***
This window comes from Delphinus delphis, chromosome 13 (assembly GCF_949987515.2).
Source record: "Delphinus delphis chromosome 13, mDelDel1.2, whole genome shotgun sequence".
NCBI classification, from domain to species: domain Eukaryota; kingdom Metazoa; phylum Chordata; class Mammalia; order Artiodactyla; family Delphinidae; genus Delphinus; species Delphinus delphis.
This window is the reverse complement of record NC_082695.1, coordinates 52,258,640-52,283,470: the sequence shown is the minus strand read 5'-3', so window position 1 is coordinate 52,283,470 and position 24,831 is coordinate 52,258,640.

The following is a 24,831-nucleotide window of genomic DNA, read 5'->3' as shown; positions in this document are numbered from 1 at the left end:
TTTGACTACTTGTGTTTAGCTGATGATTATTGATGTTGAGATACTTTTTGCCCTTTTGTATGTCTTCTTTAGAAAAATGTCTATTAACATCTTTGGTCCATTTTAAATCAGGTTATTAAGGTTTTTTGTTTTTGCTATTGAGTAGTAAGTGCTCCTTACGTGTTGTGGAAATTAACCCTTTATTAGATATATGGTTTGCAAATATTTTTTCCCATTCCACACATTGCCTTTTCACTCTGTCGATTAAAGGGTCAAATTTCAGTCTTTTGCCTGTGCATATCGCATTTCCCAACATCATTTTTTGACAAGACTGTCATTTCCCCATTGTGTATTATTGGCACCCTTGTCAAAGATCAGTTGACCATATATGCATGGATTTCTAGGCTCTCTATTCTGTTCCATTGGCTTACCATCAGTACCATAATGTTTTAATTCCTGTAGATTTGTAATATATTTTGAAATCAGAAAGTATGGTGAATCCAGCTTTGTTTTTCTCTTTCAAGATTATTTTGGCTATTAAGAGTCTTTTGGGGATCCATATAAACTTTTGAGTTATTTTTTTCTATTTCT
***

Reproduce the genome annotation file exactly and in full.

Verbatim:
This window comes from Delphinus delphis, chromosome 13 (assembly GCF_949987515.2).
Source record: "Delphinus delphis chromosome 13, mDelDel1.2, whole genome shotgun sequence".
NCBI classification, from domain to species: domain Eukaryota; kingdom Metazoa; phylum Chordata; class Mammalia; order Artiodactyla; family Delphinidae; genus Delphinus; species Delphinus delphis.
This window is the reverse complement of record NC_082695.1, coordinates 52,258,640-52,283,470: the sequence shown is the minus strand read 5'-3', so window position 1 is coordinate 52,283,470 and position 24,831 is coordinate 52,258,640.

The following is a 24,831-nucleotide window of genomic DNA, read 5'->3' as shown; positions in this document are numbered from 1 at the left end:
TTTGACTACTTGTGTTTAGCTGATGATTATTGATGTTGAGATACTTTTTGCCCTTTTGTATGTCTTCTTTAGAAAAATGTCTATTAACATCTTTGGTCCATTTTAAATCAGGTTATTAAGGTTTTTTGTTTTTGCTATTGAGTAGTAAGTGCTCCTTACGTGTTGTGGAAATTAACCCTTTATTAGATATATGGTTTGCAAATATTTTTTCCCATTCCACACATTGCCTTTTCACTCTGTCGATTAAAGGGTCAAATTTCAGTCTTTTGCCTGTGCATATCGCATTTCCCAACATCATTTTTTGACAAGACTGTCATTTCCCCATTGTGTATTATTGGCACCCTTGTCAAAGATCAGTTGACCATATATGCATGGATTTCTAGGCTCTCTATTCTGTTCCATTGGCTTACCATCAGTACCATAATGTTTTAATTCCTGTAGATTTGTAATATATTTTGAAATCAGAAAGTATGGTGAATCCAGCTTTGTTTTTCTCTTTCAAGATTATTTTGGCTATTAAGAGTCTTTTGGGGATCCATATAAACTTTTGAGTTATTTTTTTCTATTTCT